Isolation also feeds anxiety, so rather than texting family and friends, it’s better to pick up the phone and talk to people. Hearing the voices of loved ones and sharing a moment of laughter makes for a much stronger connection than a text. Another patient of mine, a single woman in her 40s, is focused on how she will manage if she’s quarantined. She has family in the area and is debating whether to stay with them so she won’t be alone. I encouraged her to speak with them directly, which would be more comforting and also help her make the right tradeoffs between taking extra precautions and unnecessarily disrupting her life.

One of the strongest mitigators against anxiety is physical exercise. Walking outdoors and being in nature is an effective way to reduce symptoms. A patient of mine who has young children has instituted “dance parties” when she comes home in the evening. She pushes back all the living room furniture, puts on music, and she and her children dance for half an hour. The family feels more relaxed at dinner and she is better able to be present for her children. She intends to continue this practice long after the coronavirus has been resolved.

Another key ingredient to well-being is having a sense of purpose. Offer to help those less able, walk someone’s dog or identify a way to volunteer in your community. Take comfort in knowing there will be reciprocity if needed. Asking for help is much easier if you know each other’s names. Instinctively we may prefer to stay away from other people at this time, but finding ways to be of use, rather than isolated, is an antidote to being self-focused. People who are at higher risk for a severe response to the virus need our help, not shunning.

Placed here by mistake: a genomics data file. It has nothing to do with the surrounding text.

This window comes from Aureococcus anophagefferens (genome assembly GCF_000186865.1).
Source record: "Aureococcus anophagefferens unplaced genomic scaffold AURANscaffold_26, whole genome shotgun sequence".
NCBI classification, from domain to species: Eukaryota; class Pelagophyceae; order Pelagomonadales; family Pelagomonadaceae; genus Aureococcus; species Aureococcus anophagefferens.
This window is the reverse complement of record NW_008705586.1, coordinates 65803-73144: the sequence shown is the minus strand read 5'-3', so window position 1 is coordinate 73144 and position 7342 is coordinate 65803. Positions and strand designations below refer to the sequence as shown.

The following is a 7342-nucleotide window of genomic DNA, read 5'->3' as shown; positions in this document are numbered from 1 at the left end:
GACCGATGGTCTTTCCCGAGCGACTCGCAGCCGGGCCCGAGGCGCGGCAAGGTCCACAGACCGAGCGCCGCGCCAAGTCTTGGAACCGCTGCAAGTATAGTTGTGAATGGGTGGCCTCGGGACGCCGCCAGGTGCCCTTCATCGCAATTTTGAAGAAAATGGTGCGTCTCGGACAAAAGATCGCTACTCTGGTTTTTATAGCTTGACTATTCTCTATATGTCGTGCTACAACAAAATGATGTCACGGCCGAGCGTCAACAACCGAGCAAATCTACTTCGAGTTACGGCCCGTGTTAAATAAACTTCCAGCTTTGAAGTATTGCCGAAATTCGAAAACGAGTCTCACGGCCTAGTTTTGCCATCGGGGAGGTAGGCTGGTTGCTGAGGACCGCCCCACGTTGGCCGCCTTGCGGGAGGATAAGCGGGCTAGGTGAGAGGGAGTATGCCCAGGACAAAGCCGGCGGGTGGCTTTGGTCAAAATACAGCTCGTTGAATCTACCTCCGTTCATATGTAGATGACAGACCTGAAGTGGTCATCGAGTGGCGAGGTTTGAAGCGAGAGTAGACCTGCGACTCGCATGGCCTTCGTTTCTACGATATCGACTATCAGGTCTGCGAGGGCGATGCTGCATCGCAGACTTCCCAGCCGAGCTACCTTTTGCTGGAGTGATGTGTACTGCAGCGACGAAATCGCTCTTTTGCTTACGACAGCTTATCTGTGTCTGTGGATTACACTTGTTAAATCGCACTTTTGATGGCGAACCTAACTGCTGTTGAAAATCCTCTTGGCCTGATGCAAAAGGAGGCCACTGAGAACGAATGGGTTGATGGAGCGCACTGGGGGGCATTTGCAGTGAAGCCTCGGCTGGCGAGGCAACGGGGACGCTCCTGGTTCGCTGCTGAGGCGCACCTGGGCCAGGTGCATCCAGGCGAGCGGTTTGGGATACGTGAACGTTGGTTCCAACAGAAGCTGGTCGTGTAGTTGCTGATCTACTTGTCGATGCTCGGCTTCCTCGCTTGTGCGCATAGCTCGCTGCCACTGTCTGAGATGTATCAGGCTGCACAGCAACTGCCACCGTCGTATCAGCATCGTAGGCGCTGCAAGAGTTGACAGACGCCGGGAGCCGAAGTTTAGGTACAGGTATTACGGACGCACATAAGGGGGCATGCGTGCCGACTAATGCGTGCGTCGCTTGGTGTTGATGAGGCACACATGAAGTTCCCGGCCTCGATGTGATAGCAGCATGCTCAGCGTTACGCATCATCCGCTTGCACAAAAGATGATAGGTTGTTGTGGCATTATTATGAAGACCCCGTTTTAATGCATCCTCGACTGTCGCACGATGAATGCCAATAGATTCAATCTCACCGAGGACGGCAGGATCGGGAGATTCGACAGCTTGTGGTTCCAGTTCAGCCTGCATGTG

Exercising control over our own environment can also alleviate feeling helpless. Unfortunately, the messaging from the government about what it means to be prepared is unclear. As one patient said, “If the masks aren’t supposed to help, why are they telling us not to buy them so there will be enough for first responders?” But it’s never a bad idea to have gas in the car, some cash on hand, nonperishable food in the pantry and be up to date with your medications.

Procrastination, on the other hand, feeds anxiety. By having a long to-do list, there’s more to worry about, which can lead to paralysis. A man in my practice who always files his taxes at the last minute is doggedly working to get them in early this year for fear he could get sick. Focusing on accomplishing this task has lowered his anxiety because he feels productive.

It can be beneficial to express our fears and seek reassurance when we are faced with the unknown, but an echo chamber of unchecked anxiety is a recipe for disaster. We don’t need people unnecessarily going to the hospital or emptying shelves and hoarding supplies. There is a truism in psychology: Anxious people can’t listen. This means they are less likely to make reasonable, informed decisions, which affects not only themselves but others in their circle. If we can lower our anxiety, our ability to listen will improve. Then we can make better decisions, together.